A new version is now posted at the usual place (the June 11, 2013 version).   The main reason for this post is to have a reasonably current version on the web.  Thanks to many people for helpful comments — most recently, a number of comments from János Kollár, Jeremy Booher, Shotaro (Macky) Makisumi, Zeyu Guo, Shishir Agrawal, Bjorn Poonen, and Brian Lawrence (as well as many people posting here, whose names I thus needn’t list).

There are a large number of very small improvements, and I’ll list only a few in detail.  I’ve replaced the proof of the Fundamental Theorem of Elimination Theory (Theorem 7.4.7).  (This new proof is much more memorable for me.  It’s also shorter and faster, and generally better.  It was the proof I was trying to remember, which I heard in graduate school.  I couldn’t find it in any of the standard sources, and reproduced it from memory.  But it must be in a standard source, because it is certainly not original with me!)   Jeremy Booher’s comments have led to the completion discussion being improved a lot.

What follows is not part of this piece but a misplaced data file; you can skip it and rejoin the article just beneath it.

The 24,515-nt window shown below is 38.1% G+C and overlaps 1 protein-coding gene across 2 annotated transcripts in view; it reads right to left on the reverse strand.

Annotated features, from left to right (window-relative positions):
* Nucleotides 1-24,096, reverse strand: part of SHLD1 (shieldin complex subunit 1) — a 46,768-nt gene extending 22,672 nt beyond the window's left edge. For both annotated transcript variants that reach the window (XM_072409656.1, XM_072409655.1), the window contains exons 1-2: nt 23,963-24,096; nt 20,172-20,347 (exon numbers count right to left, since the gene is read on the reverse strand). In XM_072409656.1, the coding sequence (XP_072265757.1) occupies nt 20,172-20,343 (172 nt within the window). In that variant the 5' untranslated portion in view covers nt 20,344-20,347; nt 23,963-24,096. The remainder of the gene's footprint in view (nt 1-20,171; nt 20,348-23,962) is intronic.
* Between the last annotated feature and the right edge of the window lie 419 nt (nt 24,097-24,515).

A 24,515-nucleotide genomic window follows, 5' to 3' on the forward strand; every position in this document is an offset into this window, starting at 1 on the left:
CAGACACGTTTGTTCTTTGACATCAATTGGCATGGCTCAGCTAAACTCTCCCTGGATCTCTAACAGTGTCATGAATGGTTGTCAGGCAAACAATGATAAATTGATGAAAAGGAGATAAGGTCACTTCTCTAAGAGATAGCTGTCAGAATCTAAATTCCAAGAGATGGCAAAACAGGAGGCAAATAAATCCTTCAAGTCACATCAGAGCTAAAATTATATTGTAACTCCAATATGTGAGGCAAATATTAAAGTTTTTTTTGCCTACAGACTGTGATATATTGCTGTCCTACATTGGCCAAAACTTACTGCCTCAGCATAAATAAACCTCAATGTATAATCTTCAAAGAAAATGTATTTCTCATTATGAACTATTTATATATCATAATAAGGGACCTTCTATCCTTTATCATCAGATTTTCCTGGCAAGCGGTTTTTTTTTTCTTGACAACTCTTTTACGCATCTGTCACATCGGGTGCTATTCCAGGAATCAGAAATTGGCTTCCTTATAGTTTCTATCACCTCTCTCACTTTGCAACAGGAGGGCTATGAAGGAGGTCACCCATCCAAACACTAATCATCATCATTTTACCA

I had earlier called \rm{Spec} A, where A is the subring k[x^3, x^2, xy, y] of k[x,y], the “knotted plane”, to suggest the picture that it was a plane, with the origin somehow “knotted” or “pinched”.  János Kollár pointed out that “knotted” is misleading, because it is not in any obvious way knotted.  I’ve changed this to “crumpled plane”, but this isn’t great either.  I’m now thinking about “pinched plane”.  Does anyone have a good suggestion for a name for this important example?

Still to do:  To repeat my comments from the previous post, as usual, the figures, index, and formatting have not yet been thought about.  My to-do list is quite short, so please complain about anything and everything (except figures, index, and formatting).  (Perhaps in the next posted version, I may have “TODO” appearing in the text indicating where there is still work in progress.)

Finally, just for fun, here is a picture of the two rulings on the quadric surface, from the Kobe skyline.  (It is clear why algebraic geometry is so strong in Japan!)

Kobe port

Kobe port (click to enlarge)